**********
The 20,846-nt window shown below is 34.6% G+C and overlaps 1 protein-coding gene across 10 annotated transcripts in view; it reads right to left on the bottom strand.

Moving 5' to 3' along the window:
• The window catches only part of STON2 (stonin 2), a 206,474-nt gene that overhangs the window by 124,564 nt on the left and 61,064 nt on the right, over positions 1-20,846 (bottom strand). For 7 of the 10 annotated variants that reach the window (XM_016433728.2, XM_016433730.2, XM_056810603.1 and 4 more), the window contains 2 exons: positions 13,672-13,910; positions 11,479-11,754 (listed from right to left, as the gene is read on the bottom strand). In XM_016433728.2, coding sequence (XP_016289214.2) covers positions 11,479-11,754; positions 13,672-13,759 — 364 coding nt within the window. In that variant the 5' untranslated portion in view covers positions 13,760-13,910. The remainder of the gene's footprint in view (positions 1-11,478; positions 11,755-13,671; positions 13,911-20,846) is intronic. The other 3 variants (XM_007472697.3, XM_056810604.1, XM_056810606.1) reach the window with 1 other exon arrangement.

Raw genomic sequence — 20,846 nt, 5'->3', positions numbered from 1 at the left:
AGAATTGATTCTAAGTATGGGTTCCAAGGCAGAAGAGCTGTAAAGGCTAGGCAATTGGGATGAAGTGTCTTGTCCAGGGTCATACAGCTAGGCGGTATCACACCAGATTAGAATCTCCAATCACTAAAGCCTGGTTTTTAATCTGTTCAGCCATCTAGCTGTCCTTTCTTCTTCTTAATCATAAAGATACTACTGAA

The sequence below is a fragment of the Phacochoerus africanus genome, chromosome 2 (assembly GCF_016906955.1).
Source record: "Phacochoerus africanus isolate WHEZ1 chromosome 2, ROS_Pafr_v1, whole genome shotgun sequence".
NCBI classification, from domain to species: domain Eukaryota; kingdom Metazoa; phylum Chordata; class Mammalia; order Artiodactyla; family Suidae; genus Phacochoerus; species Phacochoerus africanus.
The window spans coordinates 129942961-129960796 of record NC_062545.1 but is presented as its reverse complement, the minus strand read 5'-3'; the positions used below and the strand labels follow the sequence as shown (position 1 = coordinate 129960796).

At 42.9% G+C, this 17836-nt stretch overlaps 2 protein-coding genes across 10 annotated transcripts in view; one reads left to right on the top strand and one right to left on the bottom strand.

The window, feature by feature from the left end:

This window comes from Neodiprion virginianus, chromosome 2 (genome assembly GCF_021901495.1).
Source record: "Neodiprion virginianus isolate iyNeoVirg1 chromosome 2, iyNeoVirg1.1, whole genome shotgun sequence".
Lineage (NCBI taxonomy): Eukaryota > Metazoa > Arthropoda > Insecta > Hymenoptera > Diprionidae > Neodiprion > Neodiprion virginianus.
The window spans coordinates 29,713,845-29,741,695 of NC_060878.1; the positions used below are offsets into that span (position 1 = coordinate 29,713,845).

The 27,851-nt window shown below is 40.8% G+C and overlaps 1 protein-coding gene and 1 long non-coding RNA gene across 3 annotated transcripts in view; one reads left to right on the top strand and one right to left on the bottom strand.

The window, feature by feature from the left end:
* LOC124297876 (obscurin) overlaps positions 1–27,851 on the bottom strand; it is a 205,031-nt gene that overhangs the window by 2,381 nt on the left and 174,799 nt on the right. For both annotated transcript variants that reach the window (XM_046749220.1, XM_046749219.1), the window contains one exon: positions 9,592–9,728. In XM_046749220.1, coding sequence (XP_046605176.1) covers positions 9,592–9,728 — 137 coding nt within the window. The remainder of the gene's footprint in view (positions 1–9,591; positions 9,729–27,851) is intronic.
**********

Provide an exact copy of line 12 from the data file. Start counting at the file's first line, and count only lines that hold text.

This window comes from Neodiprion virginianus, chromosome 2 (genome assembly GCF_021901495.1).